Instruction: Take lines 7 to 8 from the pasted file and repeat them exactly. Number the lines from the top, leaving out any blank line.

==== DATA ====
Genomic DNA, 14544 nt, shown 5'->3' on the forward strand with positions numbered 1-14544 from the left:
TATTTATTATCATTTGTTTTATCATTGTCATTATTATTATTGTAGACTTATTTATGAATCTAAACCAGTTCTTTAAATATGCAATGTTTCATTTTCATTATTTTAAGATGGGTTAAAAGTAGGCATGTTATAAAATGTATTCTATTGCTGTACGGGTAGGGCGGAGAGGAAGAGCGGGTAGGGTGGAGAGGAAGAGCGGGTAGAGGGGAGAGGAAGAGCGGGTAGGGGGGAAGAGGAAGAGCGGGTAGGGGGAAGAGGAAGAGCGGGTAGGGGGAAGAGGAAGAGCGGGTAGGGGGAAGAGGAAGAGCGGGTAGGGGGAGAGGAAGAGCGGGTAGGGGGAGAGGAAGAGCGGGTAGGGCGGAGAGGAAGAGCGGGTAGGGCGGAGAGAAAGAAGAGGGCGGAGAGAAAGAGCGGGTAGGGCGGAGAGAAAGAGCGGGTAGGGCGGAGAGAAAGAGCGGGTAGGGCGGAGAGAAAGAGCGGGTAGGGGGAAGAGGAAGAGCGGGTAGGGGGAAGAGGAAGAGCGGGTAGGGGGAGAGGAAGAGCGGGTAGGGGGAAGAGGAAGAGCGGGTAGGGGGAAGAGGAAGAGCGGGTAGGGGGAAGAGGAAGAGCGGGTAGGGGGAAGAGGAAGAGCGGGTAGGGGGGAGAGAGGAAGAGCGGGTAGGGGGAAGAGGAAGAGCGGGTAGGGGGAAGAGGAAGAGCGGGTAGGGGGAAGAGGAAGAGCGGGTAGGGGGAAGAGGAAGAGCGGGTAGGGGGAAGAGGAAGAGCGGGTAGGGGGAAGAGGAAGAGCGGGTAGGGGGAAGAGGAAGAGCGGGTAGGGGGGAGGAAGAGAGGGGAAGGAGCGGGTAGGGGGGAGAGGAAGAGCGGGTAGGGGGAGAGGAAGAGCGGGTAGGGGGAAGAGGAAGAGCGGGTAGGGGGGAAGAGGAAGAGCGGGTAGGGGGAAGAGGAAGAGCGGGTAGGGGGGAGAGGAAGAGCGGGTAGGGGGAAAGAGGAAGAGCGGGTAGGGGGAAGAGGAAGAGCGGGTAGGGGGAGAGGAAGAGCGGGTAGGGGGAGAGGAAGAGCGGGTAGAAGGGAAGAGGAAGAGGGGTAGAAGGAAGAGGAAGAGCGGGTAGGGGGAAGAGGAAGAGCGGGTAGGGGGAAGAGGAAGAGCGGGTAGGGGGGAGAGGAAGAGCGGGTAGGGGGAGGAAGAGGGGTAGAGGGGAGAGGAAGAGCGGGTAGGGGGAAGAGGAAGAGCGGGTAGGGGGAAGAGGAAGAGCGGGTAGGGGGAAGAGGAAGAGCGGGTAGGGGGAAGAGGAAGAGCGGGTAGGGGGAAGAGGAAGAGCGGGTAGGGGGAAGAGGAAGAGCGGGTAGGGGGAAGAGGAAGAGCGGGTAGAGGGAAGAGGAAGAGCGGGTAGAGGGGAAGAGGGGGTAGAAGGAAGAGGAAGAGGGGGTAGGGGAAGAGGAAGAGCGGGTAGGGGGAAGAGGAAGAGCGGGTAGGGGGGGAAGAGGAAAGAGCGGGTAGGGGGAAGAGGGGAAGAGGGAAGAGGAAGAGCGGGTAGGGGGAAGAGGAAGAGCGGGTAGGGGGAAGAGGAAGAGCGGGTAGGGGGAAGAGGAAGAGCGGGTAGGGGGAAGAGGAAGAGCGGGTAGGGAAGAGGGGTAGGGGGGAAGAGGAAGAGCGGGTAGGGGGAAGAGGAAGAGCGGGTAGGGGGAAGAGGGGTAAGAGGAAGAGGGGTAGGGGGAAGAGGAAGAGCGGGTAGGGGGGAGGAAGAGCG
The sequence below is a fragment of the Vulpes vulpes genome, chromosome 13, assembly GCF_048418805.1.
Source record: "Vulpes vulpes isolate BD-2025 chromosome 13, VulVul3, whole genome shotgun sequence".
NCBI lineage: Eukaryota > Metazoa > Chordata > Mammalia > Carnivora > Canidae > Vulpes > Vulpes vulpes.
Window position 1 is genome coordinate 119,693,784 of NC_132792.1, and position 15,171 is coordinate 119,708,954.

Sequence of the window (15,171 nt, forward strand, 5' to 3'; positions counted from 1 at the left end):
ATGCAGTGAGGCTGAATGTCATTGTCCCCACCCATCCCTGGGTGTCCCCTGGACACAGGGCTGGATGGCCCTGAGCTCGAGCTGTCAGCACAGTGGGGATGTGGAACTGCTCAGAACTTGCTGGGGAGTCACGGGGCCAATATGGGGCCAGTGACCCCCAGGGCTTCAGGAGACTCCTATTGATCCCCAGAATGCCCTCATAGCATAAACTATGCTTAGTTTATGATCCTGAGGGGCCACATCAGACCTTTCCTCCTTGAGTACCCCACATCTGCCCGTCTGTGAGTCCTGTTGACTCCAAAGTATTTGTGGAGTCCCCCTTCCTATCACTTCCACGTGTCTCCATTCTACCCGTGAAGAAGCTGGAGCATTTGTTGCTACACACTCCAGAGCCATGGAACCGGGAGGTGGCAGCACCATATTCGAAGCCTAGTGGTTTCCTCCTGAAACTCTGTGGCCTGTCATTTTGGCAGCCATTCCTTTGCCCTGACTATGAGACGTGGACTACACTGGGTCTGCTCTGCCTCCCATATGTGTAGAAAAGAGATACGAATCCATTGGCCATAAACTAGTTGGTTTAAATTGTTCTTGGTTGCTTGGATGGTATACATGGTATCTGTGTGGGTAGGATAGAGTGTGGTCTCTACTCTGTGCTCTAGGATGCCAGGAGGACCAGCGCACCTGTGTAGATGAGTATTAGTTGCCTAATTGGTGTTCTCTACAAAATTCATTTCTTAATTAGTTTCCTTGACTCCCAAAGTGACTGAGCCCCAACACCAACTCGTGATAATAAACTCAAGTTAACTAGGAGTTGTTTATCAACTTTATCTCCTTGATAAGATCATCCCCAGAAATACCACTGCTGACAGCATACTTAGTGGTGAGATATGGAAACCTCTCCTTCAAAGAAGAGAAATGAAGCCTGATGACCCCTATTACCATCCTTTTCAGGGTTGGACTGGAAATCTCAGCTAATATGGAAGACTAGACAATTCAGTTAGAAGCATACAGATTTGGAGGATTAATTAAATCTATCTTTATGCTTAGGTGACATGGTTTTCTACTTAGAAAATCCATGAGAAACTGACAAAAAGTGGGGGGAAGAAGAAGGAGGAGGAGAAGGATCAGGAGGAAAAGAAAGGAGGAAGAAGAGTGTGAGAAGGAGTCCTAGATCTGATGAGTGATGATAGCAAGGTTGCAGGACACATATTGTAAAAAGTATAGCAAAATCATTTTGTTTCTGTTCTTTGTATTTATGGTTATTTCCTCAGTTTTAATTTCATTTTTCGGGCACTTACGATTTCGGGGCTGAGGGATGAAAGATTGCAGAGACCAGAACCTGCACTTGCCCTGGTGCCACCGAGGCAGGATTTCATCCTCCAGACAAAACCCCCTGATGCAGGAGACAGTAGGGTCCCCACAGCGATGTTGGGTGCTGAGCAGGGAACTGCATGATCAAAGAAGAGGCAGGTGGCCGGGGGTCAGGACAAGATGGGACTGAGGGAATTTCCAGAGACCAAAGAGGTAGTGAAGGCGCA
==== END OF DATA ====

Sequence of the window (15,171 nt, forward strand, 5' to 3'; positions counted from 1 at the left end):
ATGCAGTGAGGCTGAATGTCATTGTCCCCACCCATCCCTGGGTGTCCCCTGGACACAGGGCTGGATGGCCCTGAGCTCGAGCTGTCAGCACAGTGGGGATGTGGAACTGCTCAGAACTTGCTGGGGAGTCACGGGGCCAATATGGGGCCAGTGACCCCCAGGGCTTCAGGAGACTCCTATTGATCCCCAGAATGCCCTCATAGCATAAACTATGCTTAGTTTATGATCCTGAGGGGCCACATCAGACCTTTCCTCCTTGAGTACCCCACATCTGCCCGTCTGTGAGTCCTGTTGACTCCAAAGTATTTGTGGAGTCCCCCTTCCTATCACTTCCACGTGTCTCCATTCTACCCGTGAAGAAGCTGGAGCATTTGTTGCTACACACTCCAGAGCCATGGAACCGGGAGGTGGCAGCACCATATTCGAAGCCTAGTGGTTTCCTCCTGAAACTCTGTGGCCTGTCATTTTGGCAGCCATTCCTTTGCCCTGACTATGAGACGTGGACTACACTGGGTCTGCTCTGCCTCCCATATGTGTAGAAAAGAGATACGAATCCATTGGCCATAAACTAGTTGGTTTAAATTGTTCTTGGTTGCTTGGATGGTATACATGGTATCTGTGTGGGTAGGATAGAGTGTGGTCTCTACTCTGTGCTCTAGGATGCCAGGAGGACCAGCGCACCTGTGTAGATGAGTATTAGTTGCCTAATTGGTGTTCTCTACAAAATTCATTTCTTAATTAGTTTCCTTGACTCCCAAAGTGACTGAGCCCCAACACCAACTCGTGATAATAAACTCAAGTTAACTAGGAGTTGTTTATCAACTTTATCTCCTTGATAAGATCATCCCCAGAAATACCACTGCTGACAGCATACTTAGTGGTGAGATATGGAAACCTCTCCTTCAAAGAAGAGAAATGAAGCCTGATGACCCCTATTACCATCCTTTTCAGGGTTGGACTGGAAATCTCAGCTAATATGGAAGACTAGACAATTCAGTTAGAAGCATACAGATTTGGAGGATTAATTAAATCTATCTTTATGCTTAGGTGACATGGTTTTCTACTTAGAAAATCCATGAGAAACTGACAAAAAGTGGGGGGAAGAAGAAGGAGGAGGAGAAGGATCAGGAGGAAAAGAAAGGAGGAAGAAGAGTGTGAGAAGGAGTCCTAGATCTGATGAGTGATGATAGCAAGGTTGCAGGACACATATTGTAAAAAGTATAGCAAAATCATTTTGTTTCTGTTCTTTGTATTTATGGTTATTTCCTCAGTTTTAATTTCATTTTTCGGGCACTTACGATTTCGGGGCTGAGGGATGAAAGATTGCAGAGACCAGAACCTGCACTTGCCCTGGTGCCACCGAGGCAGGATTTCATCCTCCAGACAAAACCCCCTGATGCAGGAGACAGTAGGGTCCCCACAGCGATGTTGGGTGCTGAGCAGGGAACTGCATGATCAAAGAAGAGGCAGGTGGCCGGGGGTCAGGACAAGATGGGACTGAGGGAATTTCCAGAGACCAAAGAGGTAGTGAAGGCGCA